This was over a year ago and that Jaguar Catfish is still around, although last I heard one of the Rams had died (probably due to old age.)

The only way I can think of to stopper up the holes off hand is either to a: get some more driftwood of the branch variety and carve some plugs and whack them in b:fasten some mesh over them with stainless steel staples/nails/screws what have you (good luck finding them!) or possibly c: (probably the easiest route) filling in the holes with spray foam. There is some foam that's supposed to be made for pond/water feature use that is a dark/black color. It's used to seal spaces between rocks when constructing waterfalls and suchlike. Don't know where to find it offhand though.
 

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Discussion Starter #6
Foam filler??

RoseHawke said:
.....filling in the holes with spray foam. There is some foam that's supposed to be made for pond/water feature use that is a dark/black color. It's used to seal spaces between rocks when constructing waterfalls and suchlike. Don't know where to find it offhand though.
Thanks Cindy!

If anyone has any info on this foam stuff, please let me know.
...or what about silicone?

Thanks
 

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Just googled "waterfall" and "foam" and got quite a few hits. It's not cheap though :(. About 12-13 bucks a can looks like. As far as I know this is the same stuff as regular spray foam which is about 4-6 dollars a can, but in any case if you decide to go that route I would let it cure really well before placing it back in the tank. One other thing I just thought of is that, depending on how much foam you ended up putting in the driftwood piece, it will probably add to the buoyancy of the wood unless it's just a little bit. Generally speaking you don't have to worry about rocks floating ;).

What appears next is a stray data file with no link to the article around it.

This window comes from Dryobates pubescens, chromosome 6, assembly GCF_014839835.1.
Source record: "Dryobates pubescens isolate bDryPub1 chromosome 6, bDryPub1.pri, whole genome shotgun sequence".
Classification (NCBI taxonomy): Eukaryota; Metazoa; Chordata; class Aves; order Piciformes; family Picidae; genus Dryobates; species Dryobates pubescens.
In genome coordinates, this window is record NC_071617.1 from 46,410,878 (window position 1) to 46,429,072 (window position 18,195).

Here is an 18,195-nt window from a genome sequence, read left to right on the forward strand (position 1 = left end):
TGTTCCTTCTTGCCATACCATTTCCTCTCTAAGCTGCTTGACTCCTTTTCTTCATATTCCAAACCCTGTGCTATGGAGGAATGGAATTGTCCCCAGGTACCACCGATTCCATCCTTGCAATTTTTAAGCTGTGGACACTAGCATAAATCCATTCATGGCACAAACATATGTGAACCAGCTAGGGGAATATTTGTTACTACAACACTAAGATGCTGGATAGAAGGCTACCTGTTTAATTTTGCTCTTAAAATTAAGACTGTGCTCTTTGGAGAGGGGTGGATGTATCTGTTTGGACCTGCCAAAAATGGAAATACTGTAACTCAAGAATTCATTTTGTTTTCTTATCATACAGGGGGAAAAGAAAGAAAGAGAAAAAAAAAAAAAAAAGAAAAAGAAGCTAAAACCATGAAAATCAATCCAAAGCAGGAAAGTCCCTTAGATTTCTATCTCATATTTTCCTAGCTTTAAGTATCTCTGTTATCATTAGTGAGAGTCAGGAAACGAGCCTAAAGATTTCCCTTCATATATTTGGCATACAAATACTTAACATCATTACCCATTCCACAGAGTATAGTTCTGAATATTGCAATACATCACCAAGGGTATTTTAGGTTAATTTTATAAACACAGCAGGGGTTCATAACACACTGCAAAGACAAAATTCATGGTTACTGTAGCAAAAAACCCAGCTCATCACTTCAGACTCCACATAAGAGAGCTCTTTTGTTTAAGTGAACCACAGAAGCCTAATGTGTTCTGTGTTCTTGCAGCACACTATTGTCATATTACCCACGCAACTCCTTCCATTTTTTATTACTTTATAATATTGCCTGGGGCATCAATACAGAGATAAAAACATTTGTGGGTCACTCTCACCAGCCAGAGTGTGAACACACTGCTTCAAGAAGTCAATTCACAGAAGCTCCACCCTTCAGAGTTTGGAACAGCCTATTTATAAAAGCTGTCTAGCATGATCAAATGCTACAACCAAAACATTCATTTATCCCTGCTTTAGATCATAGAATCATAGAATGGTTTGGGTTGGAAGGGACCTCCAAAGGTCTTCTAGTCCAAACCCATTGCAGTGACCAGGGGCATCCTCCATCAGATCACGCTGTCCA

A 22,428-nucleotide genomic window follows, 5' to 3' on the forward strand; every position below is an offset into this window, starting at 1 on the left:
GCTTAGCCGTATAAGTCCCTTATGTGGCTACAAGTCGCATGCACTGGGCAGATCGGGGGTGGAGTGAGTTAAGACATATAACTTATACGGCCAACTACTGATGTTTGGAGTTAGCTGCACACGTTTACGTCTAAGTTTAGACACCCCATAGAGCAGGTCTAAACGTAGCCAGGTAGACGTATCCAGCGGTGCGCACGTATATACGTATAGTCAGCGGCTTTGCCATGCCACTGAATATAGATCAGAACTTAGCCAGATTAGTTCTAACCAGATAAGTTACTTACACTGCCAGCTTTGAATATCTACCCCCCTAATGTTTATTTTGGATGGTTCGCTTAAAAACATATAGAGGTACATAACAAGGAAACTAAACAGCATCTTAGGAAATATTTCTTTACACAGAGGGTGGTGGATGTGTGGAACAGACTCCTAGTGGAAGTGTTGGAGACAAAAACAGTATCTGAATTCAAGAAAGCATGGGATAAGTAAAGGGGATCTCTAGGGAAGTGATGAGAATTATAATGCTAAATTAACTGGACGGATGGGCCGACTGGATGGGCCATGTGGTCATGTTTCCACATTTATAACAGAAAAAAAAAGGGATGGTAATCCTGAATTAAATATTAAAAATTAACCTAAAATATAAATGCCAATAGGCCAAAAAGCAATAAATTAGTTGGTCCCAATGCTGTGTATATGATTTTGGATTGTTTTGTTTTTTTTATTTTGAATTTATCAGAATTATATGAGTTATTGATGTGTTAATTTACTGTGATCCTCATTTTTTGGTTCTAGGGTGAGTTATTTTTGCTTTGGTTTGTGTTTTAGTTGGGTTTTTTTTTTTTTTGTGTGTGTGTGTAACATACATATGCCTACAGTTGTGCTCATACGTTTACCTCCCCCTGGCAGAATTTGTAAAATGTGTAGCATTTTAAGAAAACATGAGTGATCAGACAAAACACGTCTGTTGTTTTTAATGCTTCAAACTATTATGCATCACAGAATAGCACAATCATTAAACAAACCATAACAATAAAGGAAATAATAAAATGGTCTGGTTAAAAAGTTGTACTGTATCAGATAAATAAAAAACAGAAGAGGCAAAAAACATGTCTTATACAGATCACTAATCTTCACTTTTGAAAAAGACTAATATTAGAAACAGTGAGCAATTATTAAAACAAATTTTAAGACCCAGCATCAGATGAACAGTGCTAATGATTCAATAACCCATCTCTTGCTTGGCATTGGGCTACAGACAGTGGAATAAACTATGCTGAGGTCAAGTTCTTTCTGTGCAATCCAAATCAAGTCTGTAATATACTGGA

No reason silicone wouldn't work depending on the size of the holes. Make sure you get a silicone that does not have a mildewcide in it (the ones manufactured for "kitchen and bath use" most definitely will have it, some of the others might as well.) Back up the hole with a bit of something so you won't be filling a huge void, a bit of sponge or filter batting comes to mind, then have at it.
 

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Discussion Starter #9
oh, THAT stuff! I have a can right here!

Thanks to both of you for your search efforts!

I've used this stuff around the hose for insulating, etc. It does indeed go a LONG way - too long usually and then needs to be trimmed. I found a web site on it http://greatstuff.dow.com/index.htm but it sure says nothing on aquarium use.

I'm liking the silicone idea for control as well as cure time (I think).

THe wood has lots of Java fern and moss on it. Will this die if out of water for as long as a day?
 

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I would suspect so, yes. Put some damp paper towels on it, and try to keep them damp with an occasional spritz of water from a spray bottle (plant mister.)

Yes, if you don't mind the yellow/cream color it's the same "stuff" . . . so to speak ;).
 

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LonBeMe said:
but it sure says nothing on aquarium use.
THe wood has lots of Java fern and moss on it. Will this die if out of water for as long as a day?
I've never used it for aquariums , but I have used it in ponds without any side effects.

The moss (java??) can last a long time out of the tank.
 

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one suggestion that hasn't come up yet... perhaps you should consider drilling "escape" holes so that a fish that wriggles in the hole can have a straight path out the other side of the wood, or even enlarge the hole enough that fish can easily find their way out.